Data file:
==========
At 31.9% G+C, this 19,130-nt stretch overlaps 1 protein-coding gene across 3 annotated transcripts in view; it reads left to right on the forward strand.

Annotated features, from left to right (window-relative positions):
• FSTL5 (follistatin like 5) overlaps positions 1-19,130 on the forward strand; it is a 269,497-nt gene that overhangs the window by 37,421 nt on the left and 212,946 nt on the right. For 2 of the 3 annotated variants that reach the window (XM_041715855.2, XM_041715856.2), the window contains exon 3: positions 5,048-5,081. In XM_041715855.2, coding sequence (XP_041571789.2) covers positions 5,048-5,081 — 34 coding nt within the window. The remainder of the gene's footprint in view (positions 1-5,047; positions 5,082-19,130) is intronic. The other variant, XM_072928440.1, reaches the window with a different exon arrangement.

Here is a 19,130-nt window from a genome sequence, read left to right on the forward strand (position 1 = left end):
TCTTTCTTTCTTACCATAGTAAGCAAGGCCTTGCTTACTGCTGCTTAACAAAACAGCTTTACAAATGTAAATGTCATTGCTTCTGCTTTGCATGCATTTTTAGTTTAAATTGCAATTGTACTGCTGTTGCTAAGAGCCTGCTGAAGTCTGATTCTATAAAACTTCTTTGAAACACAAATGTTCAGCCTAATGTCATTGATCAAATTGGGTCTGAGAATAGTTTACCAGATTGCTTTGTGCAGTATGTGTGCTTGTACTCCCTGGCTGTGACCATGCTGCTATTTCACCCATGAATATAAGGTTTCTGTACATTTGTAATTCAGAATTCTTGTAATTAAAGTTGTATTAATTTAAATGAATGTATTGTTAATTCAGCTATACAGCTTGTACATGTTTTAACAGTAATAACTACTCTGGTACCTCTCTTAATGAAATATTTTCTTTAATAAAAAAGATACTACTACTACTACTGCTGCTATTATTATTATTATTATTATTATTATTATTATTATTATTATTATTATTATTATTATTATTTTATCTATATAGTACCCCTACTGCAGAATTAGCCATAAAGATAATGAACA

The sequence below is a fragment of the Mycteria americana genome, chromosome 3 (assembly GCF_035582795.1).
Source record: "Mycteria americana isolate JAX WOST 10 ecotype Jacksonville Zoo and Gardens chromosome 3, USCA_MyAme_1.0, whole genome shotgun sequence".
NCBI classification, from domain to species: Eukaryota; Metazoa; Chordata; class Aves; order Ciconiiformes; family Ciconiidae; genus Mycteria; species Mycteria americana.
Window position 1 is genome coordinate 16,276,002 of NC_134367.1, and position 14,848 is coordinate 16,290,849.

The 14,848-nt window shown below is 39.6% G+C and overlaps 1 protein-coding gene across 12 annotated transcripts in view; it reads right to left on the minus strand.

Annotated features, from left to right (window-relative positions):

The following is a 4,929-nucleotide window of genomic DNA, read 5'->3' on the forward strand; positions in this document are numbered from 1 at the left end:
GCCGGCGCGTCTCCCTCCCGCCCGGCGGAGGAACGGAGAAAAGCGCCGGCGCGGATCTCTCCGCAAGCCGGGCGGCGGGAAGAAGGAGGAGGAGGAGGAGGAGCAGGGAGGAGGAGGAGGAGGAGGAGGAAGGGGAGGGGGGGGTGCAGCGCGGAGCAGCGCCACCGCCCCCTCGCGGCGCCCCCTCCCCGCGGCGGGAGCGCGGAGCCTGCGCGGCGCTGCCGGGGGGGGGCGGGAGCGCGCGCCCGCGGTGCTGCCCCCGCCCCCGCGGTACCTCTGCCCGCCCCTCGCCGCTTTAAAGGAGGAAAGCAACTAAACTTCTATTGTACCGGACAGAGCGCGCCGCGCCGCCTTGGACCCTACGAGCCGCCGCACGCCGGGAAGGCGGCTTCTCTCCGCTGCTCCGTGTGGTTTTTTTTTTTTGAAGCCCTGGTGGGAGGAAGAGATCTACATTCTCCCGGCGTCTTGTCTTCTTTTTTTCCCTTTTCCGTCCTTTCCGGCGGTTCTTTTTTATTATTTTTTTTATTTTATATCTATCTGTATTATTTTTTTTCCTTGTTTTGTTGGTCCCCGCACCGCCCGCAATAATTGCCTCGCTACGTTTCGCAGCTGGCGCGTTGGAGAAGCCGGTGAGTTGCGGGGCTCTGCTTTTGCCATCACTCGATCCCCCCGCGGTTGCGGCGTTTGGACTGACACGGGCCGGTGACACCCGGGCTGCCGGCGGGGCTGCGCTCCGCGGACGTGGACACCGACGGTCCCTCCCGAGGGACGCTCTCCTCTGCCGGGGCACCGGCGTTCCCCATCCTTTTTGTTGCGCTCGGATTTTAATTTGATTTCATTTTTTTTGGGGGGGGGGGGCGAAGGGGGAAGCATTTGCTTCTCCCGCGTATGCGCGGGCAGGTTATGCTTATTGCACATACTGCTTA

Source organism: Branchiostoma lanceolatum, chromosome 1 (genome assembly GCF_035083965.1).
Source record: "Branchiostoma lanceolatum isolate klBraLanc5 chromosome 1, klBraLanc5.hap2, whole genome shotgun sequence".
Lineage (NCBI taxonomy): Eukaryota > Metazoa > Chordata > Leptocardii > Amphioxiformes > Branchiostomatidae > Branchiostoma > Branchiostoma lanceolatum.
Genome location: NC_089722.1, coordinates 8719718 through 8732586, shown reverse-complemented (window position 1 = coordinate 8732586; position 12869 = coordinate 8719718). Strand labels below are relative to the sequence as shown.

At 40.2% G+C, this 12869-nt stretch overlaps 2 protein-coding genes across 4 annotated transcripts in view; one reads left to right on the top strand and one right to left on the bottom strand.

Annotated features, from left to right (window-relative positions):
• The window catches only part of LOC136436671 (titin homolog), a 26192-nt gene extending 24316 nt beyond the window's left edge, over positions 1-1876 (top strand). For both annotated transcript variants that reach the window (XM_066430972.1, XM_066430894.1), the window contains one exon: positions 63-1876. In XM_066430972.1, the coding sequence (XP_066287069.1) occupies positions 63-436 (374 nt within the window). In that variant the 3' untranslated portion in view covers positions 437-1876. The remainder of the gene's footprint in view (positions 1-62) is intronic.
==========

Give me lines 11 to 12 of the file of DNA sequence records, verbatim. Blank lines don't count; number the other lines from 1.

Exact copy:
Annotated features, from left to right (window-relative positions):

The following is a 4,929-nucleotide window of genomic DNA, read 5'->3' on the forward strand; positions in this document are numbered from 1 at the left end: